To assess Fcgr transcript levels in vivo, rat pups were euthanized on P1 or P7 (n = 3 pups of each sex and age from the first litter; n = 3 female and 3 male pups at P1 and 3 female and 2 male pups at P7 from the second litter). Sex was determined by anogenital distance. P1 pups were euthanized by decapitation; P7 pups were placed on a cloth-lined Petri dish on top of ice to induce hypothermic anesthesia, and then decapitated, and liver, spleen, and brain were removed for further analysis. To assess in vitro Fcgr expression, cultured hippocampal or cortical cells were harvested from P1 male and female pups (n = 6 cultures per experimental group with 3 cultures each from 2 independent dissections; cells from both sexes were pooled). Immediately following euthanasia, the brain (microdissected into hippocampus, cortex, and cerebellum, after carefully removing meninges), liver, and spleen were harvested and placed in RNAlater overnight (Life Technologies). The following day, RNAlater was removed and the samples stored at − 80 °C until further analysis. To assess in vitro expression of Fcgr, cell lysates were collected from hippocampal and cortical neuron-glia co-cultures (seeded at a density of 0.5–1 × 105 cells/cm2) on DIV 2, 7, 14, and 21. To investigate the effects of IFNγ on Fcgr transcript expression, cortical cell cultures were exposed to recombinant rat IFNγ (100 ng/ml, Peprotech) added to the culture medium on DIV 1 for 24 or 48 h (3 cultures derived from each of 6 independent dissections were used). Cells were lysed in Buffer RLT (RNeasy Mini Kit, Qiagen), lysates homogenized using QIAShredder spin columns (Qiagen), and homogenates stored at − 80 °C until further processed.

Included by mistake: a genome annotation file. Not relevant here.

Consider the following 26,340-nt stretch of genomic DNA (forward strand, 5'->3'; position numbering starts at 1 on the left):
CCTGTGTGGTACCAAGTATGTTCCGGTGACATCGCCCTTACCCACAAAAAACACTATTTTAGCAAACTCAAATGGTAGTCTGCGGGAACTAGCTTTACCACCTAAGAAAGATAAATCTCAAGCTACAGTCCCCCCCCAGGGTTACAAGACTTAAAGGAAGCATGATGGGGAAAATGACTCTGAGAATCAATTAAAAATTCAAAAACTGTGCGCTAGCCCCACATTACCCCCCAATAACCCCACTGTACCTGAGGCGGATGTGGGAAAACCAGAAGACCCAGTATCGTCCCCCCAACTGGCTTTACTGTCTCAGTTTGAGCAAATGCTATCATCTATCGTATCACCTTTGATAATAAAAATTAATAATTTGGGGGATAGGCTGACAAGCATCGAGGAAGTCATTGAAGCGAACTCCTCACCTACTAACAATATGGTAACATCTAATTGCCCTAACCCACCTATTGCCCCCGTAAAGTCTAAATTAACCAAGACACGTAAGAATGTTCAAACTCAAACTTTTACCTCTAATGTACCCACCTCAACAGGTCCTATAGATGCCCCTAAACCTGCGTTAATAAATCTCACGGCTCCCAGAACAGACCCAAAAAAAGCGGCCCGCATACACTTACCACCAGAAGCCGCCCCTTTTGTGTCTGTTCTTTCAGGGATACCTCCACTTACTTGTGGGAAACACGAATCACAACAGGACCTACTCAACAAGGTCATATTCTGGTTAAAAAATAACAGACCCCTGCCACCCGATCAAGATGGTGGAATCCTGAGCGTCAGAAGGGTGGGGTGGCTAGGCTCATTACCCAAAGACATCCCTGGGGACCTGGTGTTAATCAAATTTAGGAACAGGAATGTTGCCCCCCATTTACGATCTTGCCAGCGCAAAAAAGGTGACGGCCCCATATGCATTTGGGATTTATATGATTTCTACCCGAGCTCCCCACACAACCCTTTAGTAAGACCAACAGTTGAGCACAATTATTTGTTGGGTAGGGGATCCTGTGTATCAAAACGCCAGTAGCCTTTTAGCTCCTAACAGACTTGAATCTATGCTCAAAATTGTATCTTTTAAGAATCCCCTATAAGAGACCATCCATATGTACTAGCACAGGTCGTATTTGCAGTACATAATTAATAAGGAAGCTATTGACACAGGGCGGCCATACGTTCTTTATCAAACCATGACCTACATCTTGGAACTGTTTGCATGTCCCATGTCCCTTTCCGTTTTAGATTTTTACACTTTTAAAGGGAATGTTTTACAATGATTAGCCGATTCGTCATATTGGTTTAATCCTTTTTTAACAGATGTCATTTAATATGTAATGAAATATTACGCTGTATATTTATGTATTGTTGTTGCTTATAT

Extraction of total RNA and synthesis of cDNA from brain tissues or cell cultures were performed as previously described [48]. cDNA was loaded in duplicate in MicroAmp Optical 384-well plates (Life Technologies), and qPCR was performed at the Real-Time PCR Research and Diagnostics Core Facility at UC Davis using Taqman technology on a 7900HT Fast Real-Time PCR System (Applied Biosystems). Primer and probe sets, designed to span an exon-exon junction, were obtained from Integrated DNA Technologies (IDT). Gene accession numbers and primer/probe set product number and amplification efficiencies are presented in Table  1 .
Table 1

Rat Fcgr primer and probe sets

Assay IDa

Gene

Gene accession number

Amplification efficiency

Rn.PT.53a.13499403

FcgrIa

NM_001100836

0.97

Rn.PT.53a.37633364

FcgrIIa

NM_053843

0.90

Rn.PT.53a.36530803

FcgrIIb

NM_175756

0.80

Rn.PT.53a.8706390

FcgrIIIa

NM_207603

0.79

Rn.PT.53a.35905066

Fcgrt

NM_033351

0.86

Rn.PT.42.8715862

Pgk1

NM_053291

0.86

Pgk1 was used as a reference gene

aAll primers and probes were obtained from Integrated DNA Technologies (IDT)

Specific amplification of products of the desired length was verified using gel electrophoresis (not shown). qPCR results were analyzed using the Applied Biosystems 7900HT Fast Real-Time PCR System software (SDS, Thermo Fisher Scientific; version 2.4) to obtain Ct values [49]. Across all qPCR experiments, each sample was quantified in duplicate, and duplicate Ct values were averaged for analysis of results.